Melting Point

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There's only one major concept you need to know for melting points:
Impure samples have lower melting points than pure samples.

And that's just about all you need to know...


How to Take a Melting Point

The first step in taking a melting point is to pack your solid sample into a capillary tube. What’s a capillary tube you ask? It’s a narrow, hollow glass rod that’s closed at one end. You only need to place a little bit of sample in the tube- this is best done by “stabbing” your sample a few times. Then tap the tube gently to make the solid fall to the bottom. 

Once you have a few millimeters worth of sample in the capillary tube place it in your melting point apparatus (Mel-Temp for short). Once you turn it on the Mel-Temp will start to heat up. The idea is to record the temperatures at which the solid begins and finishes melting.

Key Melting Point Concepts

Melting Point Range

We say “melting point”, but solids really melt over a temperature range.

For a pure substance the range is narrow- usually only a degree or two (Celsius). If you have a very broad melting point range that means your sample isn’t very pure.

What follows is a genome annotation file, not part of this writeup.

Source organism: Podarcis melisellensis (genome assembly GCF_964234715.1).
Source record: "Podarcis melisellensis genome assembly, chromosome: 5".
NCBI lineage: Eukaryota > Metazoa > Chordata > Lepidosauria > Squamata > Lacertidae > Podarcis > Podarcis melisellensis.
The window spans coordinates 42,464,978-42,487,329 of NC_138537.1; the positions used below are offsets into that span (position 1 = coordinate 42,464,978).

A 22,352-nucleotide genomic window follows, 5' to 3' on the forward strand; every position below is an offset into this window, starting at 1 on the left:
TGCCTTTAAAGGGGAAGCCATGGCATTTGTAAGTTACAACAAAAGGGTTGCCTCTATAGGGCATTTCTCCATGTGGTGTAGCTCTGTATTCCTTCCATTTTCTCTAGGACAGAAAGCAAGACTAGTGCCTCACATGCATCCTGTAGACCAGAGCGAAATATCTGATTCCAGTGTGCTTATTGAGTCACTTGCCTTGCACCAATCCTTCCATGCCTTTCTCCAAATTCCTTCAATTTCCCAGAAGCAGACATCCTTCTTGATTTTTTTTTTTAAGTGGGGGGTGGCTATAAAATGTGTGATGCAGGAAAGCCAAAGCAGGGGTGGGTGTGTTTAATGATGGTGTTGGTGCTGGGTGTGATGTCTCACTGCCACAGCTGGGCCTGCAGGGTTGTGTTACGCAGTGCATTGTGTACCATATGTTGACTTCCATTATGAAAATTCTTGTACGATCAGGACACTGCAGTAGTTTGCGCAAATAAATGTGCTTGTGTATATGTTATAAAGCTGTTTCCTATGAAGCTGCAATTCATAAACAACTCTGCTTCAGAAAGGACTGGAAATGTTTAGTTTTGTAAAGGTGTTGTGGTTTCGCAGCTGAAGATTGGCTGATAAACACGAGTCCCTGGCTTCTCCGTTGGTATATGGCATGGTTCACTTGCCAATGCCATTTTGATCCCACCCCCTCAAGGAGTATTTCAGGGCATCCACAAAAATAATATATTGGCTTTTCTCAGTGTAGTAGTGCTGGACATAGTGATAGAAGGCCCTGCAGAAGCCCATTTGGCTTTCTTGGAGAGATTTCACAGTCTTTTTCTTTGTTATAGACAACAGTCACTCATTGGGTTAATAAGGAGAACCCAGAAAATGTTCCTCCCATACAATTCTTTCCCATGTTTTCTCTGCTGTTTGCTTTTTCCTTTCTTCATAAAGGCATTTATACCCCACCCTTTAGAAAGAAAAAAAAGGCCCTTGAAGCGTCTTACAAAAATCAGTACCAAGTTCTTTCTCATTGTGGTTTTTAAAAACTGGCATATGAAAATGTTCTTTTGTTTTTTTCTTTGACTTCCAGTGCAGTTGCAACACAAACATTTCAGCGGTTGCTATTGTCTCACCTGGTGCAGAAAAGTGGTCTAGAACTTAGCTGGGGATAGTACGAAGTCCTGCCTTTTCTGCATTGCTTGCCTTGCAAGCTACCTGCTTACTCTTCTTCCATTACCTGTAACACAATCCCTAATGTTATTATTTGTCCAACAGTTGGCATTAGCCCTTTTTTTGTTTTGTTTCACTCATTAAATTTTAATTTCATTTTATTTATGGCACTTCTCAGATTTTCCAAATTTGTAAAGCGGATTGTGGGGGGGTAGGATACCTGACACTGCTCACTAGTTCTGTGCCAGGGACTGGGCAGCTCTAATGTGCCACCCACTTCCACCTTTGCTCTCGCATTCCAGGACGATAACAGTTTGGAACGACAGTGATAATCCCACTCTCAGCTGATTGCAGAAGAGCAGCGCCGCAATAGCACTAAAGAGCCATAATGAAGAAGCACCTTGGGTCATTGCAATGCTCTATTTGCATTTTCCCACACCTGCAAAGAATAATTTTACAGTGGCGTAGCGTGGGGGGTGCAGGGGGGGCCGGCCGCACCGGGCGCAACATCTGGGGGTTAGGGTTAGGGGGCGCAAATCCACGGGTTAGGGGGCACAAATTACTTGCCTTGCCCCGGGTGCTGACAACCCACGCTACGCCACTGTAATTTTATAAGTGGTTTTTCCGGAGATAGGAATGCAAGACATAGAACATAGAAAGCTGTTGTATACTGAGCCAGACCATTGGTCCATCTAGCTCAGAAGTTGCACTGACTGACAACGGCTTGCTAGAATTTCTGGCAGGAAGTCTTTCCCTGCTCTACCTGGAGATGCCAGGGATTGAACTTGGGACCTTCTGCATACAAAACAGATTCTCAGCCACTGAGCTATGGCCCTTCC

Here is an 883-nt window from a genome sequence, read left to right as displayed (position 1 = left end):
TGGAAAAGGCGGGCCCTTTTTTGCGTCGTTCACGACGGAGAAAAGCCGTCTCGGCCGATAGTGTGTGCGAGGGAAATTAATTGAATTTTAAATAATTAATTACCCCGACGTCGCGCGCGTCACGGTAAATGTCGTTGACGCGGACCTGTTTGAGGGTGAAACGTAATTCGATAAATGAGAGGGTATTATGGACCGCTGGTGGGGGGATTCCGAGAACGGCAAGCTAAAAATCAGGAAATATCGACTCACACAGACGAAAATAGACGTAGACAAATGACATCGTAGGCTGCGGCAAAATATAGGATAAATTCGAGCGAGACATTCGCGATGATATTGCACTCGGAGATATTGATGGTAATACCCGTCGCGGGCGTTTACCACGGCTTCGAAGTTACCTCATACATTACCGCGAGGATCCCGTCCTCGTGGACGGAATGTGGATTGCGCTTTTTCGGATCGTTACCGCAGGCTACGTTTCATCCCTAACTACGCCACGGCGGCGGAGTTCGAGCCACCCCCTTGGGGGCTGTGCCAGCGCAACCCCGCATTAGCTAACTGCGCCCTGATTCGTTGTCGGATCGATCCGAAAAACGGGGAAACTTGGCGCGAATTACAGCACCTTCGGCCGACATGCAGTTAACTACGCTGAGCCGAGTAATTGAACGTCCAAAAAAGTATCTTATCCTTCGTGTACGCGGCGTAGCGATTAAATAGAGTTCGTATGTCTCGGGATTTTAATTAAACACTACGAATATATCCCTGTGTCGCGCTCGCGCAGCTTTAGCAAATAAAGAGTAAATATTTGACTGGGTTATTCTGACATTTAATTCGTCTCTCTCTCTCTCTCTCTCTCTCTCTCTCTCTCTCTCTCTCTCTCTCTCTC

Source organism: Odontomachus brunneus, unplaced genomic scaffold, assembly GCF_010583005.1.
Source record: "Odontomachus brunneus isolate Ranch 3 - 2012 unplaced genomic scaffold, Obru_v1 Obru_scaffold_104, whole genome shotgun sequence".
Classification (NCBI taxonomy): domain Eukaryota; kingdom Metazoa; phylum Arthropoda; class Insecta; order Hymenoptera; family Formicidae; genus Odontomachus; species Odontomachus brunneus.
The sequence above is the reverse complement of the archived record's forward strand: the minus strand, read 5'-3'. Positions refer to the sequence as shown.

How Fast to Allow the Mel-Temp Temperature to Rise?

To get an accurate melting point measurement you should allow the Mel-Temp to rise in temperature slowly- about 1-2 ºC each minute.

Of course- this is painfully slow. So you shouldn’t slow down to this rate of heating until you’re 10-20º away from the melting point.

What to do if you don’t know what the melting point is before hand? (For example, you have an unknown sample, or you’re not sure how pure your sample is).

Do a quick melting point first- let the temperature rise quickly, just so you have an idea of what the melting point is. Then do a slow and careful melting point afterward.

Decomposition and Sublimation

You can’t take the melting point of every solid. Some substances skip the liquid phase and go straight from solid to gas. This is called sublimation.

Other solids decompose at high temperatures. For example, you try to take the melting point of a white crystalline solid and it turns black- this is decomposition.

Questions You Will Probably Be Asked

Q: The melting point of pure 3-nitrobenzoic acid is 139-141 ºC. How would this compare with an impure sample of 3-nitrobenzoic acid?
An impure sample will have a lower melting point and a broader melting point range. So a possible value is 110-120 ºC.